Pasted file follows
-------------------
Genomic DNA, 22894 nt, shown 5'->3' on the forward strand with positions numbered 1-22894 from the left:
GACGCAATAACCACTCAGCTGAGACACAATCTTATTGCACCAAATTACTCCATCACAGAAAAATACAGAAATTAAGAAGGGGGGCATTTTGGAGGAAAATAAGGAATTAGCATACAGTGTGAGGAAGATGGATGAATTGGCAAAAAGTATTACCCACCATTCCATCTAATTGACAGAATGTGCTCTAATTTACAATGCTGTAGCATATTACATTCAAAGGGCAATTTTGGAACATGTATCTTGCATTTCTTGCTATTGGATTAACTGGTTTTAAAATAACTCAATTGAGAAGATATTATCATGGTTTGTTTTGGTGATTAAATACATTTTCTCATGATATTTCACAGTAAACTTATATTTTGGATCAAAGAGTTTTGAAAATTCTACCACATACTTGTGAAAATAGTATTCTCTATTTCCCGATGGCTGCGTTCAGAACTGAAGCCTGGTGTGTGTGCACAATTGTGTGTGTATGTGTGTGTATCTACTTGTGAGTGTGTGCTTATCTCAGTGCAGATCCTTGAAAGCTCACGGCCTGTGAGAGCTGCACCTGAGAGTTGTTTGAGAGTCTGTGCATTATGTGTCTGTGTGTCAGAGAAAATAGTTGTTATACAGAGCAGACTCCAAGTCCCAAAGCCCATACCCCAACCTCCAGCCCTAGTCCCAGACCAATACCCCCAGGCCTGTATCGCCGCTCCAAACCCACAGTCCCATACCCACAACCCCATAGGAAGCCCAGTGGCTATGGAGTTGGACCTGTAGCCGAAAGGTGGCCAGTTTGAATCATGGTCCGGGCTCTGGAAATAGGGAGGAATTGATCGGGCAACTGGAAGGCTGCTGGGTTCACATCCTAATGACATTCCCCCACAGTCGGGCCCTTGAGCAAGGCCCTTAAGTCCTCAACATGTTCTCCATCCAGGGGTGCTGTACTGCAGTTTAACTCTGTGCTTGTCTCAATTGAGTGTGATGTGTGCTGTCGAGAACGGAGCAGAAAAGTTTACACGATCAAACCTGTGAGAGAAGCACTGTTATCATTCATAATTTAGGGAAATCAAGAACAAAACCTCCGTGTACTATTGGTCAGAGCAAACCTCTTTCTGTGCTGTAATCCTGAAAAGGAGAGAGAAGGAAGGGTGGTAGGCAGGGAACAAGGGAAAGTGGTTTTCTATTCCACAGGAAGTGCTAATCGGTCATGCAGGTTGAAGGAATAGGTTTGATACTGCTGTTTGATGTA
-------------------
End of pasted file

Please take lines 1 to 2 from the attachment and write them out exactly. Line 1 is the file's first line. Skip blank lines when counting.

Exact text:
Genomic DNA, 22894 nt, shown 5'->3' on the forward strand with positions numbered 1-22894 from the left:
GACGCAATAACCACTCAGCTGAGACACAATCTTATTGCACCAAATTACTCCATCACAGAAAAATACAGAAATTAAGAAGGGGGGCATTTTGGAGGAAAATAAGGAATTAGCATACAGTGTGAGGAAGATGGATGAATTGGCAAAAAGTATTACCCACCATTCCATCTAATTGACAGAATGTGCTCTAATTTACAATGCTGTAGCATATTACATTCAAAGGGCAATTTTGGAACATGTATCTTGCATTTCTTGCTATTGGATTAACTGGTTTTAAAATAACTCAATTGAGAAGATATTATCATGGTTTGTTTTGGTGATTAAATACATTTTCTCATGATATTTCACAGTAAACTTATATTTTGGATCAAAGAGTTTTGAAAATTCTACCACATACTTGTGAAAATAGTATTCTCTATTTCCCGATGGCTGCGTTCAGAACTGAAGCCTGGTGTGTGTGCACAATTGTGTGTGTATGTGTGTGTATCTACTTGTGAGTGTGTGCTTATCTCAGTGCAGATCCTTGAAAGCTCACGGCCTGTGAGAGCTGCACCTGAGAGTTGTTTGAGAGTCTGTGCATTATGTGTCTGTGTGTCAGAGAAAATAGTTGTTATACAGAGCAGACTCCAAGTCCCAAAGCCCATACCCCAACCTCCAGCCCTAGTCCCAGACCAATACCCCCAGGCCTGTATCGCCGCTCCAAACCCACAGTCCCATACCCACAACCCCATAGGAAGCCCAGTGGCTATGGAGTTGGACCTGTAGCCGAAAGGTGGCCAGTTTGAATCATGGTCCGGGCTCTGGAAATAGGGAGGAATTGATCGGGCAACTGGAAGGCTGCTGGGTTCACATCCTAATGACATTCCCCCACAGTCGGGCCCTTGAGCAAGGCCCTTAAGTCCTCAACATGTTCTCCATCCAGGGGTGCTGTACTGCAGTTTAACTCTGTGCTTGTCTCAATTGAGTGTGATGTGTGCTGTCGAGAACGGAGCAGAAAAGTTTACACGATCAAACCTGTGAGAGAAGCACTGTTATCATTCATAATTTAGGGAAATCAAGAACAAAACCTCCGTGTACTATTGGTCAGAGCAAACCTCTTTCTGTGCTGTAATCCTGAAAAGGAGAGAGAAGGAAGGGTGGTAGGCAGGGAACAAGGGAAAGTGGTTTTCTATTCCACAGGAAGTGCTAATCGGTCATGCAGGTTGAAGGAATAGGTTTGATACTGCTGTTTGATGTA